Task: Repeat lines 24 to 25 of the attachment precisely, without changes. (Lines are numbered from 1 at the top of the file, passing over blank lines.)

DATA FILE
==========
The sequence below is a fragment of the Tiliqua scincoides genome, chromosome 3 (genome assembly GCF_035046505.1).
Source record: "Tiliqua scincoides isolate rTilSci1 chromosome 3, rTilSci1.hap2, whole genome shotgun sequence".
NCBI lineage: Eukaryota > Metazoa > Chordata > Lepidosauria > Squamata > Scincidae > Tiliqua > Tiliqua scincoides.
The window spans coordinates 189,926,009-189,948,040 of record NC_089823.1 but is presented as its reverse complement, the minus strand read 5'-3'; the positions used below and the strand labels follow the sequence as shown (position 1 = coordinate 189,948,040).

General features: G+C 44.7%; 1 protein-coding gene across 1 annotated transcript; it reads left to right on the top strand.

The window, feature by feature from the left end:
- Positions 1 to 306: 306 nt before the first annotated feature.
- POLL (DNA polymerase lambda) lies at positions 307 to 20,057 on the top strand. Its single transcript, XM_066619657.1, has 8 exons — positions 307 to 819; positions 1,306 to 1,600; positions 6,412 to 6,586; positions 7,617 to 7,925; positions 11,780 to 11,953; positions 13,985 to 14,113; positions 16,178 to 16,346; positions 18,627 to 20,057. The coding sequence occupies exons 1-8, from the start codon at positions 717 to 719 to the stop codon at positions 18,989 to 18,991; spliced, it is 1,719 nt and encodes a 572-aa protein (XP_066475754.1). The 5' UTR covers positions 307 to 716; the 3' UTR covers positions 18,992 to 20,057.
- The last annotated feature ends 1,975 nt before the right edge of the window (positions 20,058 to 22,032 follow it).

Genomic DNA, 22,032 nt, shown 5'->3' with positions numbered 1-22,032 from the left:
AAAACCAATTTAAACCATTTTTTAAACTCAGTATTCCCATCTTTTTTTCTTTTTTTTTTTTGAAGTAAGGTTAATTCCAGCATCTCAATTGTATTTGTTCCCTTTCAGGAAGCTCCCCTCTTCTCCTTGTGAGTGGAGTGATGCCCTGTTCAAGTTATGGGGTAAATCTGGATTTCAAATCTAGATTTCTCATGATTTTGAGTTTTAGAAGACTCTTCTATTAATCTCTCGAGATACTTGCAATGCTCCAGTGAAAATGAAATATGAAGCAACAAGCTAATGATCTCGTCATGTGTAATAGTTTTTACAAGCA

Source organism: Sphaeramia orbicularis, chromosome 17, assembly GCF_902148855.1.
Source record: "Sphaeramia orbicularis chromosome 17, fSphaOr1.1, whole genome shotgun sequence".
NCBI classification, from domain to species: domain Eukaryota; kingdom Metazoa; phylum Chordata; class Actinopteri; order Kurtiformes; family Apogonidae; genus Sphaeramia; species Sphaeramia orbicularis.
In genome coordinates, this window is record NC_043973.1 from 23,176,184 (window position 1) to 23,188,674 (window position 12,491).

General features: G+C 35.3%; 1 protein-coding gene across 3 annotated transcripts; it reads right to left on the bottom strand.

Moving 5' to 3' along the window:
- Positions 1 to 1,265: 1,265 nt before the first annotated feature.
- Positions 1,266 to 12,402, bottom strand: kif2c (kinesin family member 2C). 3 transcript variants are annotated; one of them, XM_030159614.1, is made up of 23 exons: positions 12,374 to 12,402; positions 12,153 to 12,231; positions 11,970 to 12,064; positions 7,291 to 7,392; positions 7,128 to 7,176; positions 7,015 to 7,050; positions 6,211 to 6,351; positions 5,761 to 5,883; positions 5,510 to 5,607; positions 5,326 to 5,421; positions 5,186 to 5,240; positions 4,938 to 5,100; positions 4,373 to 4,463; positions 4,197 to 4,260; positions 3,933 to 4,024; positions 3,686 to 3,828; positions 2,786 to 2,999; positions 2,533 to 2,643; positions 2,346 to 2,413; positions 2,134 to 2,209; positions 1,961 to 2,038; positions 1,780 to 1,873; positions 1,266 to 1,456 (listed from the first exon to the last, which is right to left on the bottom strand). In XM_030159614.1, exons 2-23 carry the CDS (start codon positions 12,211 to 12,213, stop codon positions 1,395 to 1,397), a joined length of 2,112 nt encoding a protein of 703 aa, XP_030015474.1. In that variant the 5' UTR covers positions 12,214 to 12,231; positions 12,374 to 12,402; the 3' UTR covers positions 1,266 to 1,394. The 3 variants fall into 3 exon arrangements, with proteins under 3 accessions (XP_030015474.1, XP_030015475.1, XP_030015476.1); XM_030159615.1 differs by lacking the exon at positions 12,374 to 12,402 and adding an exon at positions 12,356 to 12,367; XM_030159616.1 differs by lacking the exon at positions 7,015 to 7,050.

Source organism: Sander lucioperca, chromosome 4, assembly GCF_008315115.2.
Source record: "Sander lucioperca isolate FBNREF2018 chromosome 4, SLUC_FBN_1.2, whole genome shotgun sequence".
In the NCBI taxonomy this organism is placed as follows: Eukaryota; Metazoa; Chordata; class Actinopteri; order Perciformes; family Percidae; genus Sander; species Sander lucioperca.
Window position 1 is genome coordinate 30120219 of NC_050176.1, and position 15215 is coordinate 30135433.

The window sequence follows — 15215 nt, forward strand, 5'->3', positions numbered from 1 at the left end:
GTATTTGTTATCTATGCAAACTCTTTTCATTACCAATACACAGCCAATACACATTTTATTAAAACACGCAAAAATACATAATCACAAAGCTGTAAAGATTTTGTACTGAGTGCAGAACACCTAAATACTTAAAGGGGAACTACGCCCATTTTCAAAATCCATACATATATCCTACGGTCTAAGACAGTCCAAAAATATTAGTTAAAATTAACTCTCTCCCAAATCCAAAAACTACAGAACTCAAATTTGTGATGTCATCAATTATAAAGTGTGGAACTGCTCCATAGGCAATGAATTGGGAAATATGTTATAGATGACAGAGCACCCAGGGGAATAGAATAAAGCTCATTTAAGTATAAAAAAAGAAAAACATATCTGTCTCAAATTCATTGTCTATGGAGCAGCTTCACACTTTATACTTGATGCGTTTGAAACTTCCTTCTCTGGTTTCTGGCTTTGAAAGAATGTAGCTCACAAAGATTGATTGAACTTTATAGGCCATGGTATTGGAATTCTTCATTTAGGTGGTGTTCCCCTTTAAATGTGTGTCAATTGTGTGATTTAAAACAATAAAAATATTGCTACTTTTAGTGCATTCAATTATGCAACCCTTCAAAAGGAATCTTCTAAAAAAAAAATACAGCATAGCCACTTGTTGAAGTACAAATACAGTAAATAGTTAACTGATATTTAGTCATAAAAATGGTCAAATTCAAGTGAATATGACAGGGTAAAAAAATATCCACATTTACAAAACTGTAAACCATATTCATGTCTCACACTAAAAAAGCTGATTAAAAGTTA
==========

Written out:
The window sequence follows — 15215 nt, forward strand, 5'->3', positions numbered from 1 at the left end:
GTATTTGTTATCTATGCAAACTCTTTTCATTACCAATACACAGCCAATACACATTTTATTAAAACACGCAAAAATACATAATCACAAAGCTGTAAAGATTTTGTACTGAGTGCAGAACACCTAAATACTTAAAGGGGAACTACGCCCATTTTCAAAATCCATACATATATCCTACGGTCTAAGACAGTCCAAAAATATTAGTTAAAATTAACTCTCTCCCAAATCCAAAAACTACAGAACTCAAATTTGTGATGTCATCAATTATAAAGTGTGGAACTGCTCCATAGGCAATGAATTGGGAAATATGTTATAGATGACAGAGCACCCAGGGGAATAGAATAAAGCTCATTTAAGTATAAAAAAAGAAAAACATATCTGTCTCAAATTCATTGTCTATGGAGCAGCTTCACACTTTATACTTGATGCGTTTGAAACTTCCTTCTCTGGTTTCTGGCTTTGAAAGAATGTAGCTCACAAAGATTGATTGAACTTTATAGGCCATGGTATTGGAATTCTTCATTTAGGTGGTGTTCCCCTTTAAATGTGTGTCAATTGTGTGATTTAAAACAATAAAAATATTGCTACTTTTAGTGCATTCAATTATGCAACCCTTCAAAAGGAATCTTCTAAAAAAAAAATACAGCATAGCCACTTGTTGAAGTACAAATACAGTAAATAGTTAACTGATATTTAGTCATAAAAATGGTCAAATTCAAGTGAATATGACAGGGTAAAAAAATATCCACATTTACAAAACTGTAAACCATATTCATGTCTCACACTAAAAAAGCTGATTAAAAGTTA